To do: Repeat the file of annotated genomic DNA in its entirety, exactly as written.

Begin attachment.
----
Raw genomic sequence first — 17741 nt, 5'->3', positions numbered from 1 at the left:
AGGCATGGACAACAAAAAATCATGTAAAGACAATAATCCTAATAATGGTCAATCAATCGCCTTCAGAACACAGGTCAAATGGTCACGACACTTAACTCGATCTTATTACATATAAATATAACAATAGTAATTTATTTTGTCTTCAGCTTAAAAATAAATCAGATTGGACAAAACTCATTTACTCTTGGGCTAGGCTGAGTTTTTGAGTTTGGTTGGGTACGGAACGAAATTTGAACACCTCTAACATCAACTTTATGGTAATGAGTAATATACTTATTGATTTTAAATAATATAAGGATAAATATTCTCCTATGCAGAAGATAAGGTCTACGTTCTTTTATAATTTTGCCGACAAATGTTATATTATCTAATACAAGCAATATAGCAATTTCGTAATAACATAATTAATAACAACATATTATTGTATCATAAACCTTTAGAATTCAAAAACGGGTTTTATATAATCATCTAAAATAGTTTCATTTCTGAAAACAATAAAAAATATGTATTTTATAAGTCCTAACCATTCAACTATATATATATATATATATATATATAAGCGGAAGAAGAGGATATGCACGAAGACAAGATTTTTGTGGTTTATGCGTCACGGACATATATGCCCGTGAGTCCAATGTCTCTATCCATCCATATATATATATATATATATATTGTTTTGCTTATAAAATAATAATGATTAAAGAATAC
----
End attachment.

Raw genomic sequence first — 17741 nt, 5'->3', positions numbered from 1 at the left:
AGGCATGGACAACAAAAAATCATGTAAAGACAATAATCCTAATAATGGTCAATCAATCGCCTTCAGAACACAGGTCAAATGGTCACGACACTTAACTCGATCTTATTACATATAAATATAACAATAGTAATTTATTTTGTCTTCAGCTTAAAAATAAATCAGATTGGACAAAACTCATTTACTCTTGGGCTAGGCTGAGTTTTTGAGTTTGGTTGGGTACGGAACGAAATTTGAACACCTCTAACATCAACTTTATGGTAATGAGTAATATACTTATTGATTTTAAATAATATAAGGATAAATATTCTCCTATGCAGAAGATAAGGTCTACGTTCTTTTATAATTTTGCCGACAAATGTTATATTATCTAATACAAGCAATATAGCAATTTCGTAATAACATAATTAATAACAACATATTATTGTATCATAAACCTTTAGAATTCAAAAACGGGTTTTATATAATCATCTAAAATAGTTTCATTTCTGAAAACAATAAAAAATATGTATTTTATAAGTCCTAACCATTCAACTATATATATATATATATATATATATAAGCGGAAGAAGAGGATATGCACGAAGACAAGATTTTTGTGGTTTATGCGTCACGGACATATATGCCCGTGAGTCCAATGTCTCTATCCATCCATATATATATATATATATATATTGTTTTGCTTATAAAATAATAATGATTAAAGAATAC